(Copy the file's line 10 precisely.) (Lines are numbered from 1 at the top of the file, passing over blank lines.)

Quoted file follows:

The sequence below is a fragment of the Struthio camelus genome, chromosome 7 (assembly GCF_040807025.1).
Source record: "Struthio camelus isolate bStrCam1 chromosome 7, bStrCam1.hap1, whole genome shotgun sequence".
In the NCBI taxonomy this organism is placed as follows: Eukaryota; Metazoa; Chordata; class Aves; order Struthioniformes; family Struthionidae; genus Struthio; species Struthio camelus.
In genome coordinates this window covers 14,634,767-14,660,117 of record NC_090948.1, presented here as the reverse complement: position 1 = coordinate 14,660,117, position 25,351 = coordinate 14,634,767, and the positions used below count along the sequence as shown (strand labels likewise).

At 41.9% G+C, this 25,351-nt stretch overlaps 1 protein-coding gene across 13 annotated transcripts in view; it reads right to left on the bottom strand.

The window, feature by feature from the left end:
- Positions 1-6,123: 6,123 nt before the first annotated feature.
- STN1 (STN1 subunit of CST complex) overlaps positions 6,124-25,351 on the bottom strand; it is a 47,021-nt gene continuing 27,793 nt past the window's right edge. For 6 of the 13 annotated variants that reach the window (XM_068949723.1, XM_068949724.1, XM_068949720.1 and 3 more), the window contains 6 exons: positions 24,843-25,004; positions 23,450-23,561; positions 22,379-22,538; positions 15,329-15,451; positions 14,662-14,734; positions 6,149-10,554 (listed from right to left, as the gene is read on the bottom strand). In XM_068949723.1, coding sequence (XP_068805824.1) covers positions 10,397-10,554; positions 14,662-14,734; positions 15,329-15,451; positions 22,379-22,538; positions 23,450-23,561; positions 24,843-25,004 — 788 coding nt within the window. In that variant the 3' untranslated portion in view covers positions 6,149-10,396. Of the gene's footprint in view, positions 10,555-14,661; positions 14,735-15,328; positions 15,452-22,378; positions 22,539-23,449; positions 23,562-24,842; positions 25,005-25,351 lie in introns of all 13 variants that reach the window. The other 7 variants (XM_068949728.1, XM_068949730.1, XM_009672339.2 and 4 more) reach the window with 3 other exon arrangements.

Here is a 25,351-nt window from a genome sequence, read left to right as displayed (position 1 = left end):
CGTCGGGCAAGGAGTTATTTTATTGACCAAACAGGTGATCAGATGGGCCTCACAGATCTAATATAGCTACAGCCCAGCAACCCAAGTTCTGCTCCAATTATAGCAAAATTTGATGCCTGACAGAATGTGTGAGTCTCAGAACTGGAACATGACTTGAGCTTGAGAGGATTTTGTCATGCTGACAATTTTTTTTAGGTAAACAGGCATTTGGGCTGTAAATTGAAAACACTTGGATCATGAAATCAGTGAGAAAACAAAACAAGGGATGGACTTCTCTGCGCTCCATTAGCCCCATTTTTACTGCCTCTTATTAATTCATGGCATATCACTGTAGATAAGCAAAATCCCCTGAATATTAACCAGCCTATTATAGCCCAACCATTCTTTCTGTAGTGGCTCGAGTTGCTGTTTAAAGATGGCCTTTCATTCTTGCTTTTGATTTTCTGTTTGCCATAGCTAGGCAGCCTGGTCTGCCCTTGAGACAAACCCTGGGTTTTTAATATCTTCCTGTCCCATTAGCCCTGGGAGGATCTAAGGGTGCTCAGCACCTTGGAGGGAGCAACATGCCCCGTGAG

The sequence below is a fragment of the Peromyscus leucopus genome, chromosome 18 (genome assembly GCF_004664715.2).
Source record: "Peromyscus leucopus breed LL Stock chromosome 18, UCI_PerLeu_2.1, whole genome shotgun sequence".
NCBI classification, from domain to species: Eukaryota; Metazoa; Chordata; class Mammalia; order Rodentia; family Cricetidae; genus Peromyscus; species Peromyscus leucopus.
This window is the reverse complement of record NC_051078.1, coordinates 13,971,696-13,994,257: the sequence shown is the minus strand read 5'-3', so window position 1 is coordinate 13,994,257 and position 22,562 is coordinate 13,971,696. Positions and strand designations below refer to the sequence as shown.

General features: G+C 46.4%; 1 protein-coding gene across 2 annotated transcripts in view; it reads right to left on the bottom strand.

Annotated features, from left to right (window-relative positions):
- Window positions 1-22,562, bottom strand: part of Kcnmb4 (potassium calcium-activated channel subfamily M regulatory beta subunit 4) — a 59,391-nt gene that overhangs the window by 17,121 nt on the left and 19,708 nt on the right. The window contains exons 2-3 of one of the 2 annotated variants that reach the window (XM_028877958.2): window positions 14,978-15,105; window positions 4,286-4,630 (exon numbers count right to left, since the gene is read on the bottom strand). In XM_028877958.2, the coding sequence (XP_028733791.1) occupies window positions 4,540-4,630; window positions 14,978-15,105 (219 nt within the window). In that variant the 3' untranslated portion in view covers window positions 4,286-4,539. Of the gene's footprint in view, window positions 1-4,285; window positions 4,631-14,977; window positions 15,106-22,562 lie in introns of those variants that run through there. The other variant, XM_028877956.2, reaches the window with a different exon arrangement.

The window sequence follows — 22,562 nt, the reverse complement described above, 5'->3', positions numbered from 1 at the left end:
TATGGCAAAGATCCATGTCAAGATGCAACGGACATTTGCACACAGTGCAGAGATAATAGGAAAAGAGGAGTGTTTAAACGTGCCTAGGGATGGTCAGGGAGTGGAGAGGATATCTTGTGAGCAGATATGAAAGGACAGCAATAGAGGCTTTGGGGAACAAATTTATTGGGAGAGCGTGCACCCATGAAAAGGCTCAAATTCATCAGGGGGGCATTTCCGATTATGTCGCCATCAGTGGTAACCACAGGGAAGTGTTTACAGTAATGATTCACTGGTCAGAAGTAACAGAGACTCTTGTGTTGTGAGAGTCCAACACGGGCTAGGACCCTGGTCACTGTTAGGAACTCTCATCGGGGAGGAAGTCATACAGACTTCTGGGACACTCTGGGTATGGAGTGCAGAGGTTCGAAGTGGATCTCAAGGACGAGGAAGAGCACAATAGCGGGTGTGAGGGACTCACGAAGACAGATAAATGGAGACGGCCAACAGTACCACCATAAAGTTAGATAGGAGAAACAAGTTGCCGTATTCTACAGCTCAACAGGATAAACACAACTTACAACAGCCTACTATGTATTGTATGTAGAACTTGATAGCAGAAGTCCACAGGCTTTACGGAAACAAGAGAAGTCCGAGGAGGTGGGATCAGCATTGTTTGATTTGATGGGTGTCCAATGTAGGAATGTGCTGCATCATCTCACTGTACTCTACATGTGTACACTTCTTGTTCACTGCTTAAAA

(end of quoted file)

CGTCGGGCAAGGAGTTATTTTATTGACCAAACAGGTGATCAGATGGGCCTCACAGATCTAATATAGCTACAGCCCAGCAACCCAAGTTCTGCTCCAATTATAGCAAAATTTGATGCCTGACAGAATGTGTGAGTCTCAGAACTGGAACATGACTTGAGCTTGAGAGGATTTTGTCATGCTGACAATTTTTTTTAGGTAAACAGGCATTTGGGCTGTAAATTGAAAACACTTGGATCATGAAATCAGTGAGAAAACAAAACAAGGGATGGACTTCTCTGCGCTCCATTAGCCCCATTTTTACTGCCTCTTATTAATTCATGGCATATCACTGTAGATAAGCAAAATCCCCTGAATATTAACCAGCCTATTATAGCCCAACCATTCTTTCTGTAGTGGCTCGAGTTGCTGTTTAAAGATGGCCTTTCATTCTTGCTTTTGATTTTCTGTTTGCCATAGCTAGGCAGCCTGGTCTGCCCTTGAGACAAACCCTGGGTTTTTAATATCTTCCTGTCCCATTAGCCCTGGGAGGATCTAAGGGTGCTCAGCACCTTGGAGGGAGCAACATGCCCCGTGAG